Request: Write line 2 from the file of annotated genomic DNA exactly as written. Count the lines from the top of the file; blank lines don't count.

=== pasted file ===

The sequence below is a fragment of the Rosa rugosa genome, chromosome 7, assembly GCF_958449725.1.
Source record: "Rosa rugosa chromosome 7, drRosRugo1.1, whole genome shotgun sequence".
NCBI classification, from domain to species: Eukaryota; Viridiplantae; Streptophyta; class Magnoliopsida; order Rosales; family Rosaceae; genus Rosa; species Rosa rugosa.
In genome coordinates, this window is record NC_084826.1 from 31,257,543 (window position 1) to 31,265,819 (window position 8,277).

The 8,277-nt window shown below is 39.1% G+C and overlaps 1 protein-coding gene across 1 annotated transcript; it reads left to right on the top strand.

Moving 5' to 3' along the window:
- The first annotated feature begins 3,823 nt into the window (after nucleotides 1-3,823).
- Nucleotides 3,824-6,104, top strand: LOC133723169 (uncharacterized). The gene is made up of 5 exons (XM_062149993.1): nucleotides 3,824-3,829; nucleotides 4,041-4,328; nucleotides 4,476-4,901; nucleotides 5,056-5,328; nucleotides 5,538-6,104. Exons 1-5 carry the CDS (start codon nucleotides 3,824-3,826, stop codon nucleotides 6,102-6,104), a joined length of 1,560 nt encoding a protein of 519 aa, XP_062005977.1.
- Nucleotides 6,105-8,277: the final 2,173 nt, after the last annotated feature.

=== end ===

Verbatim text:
Source record: "Rosa rugosa chromosome 7, drRosRugo1.1, whole genome shotgun sequence".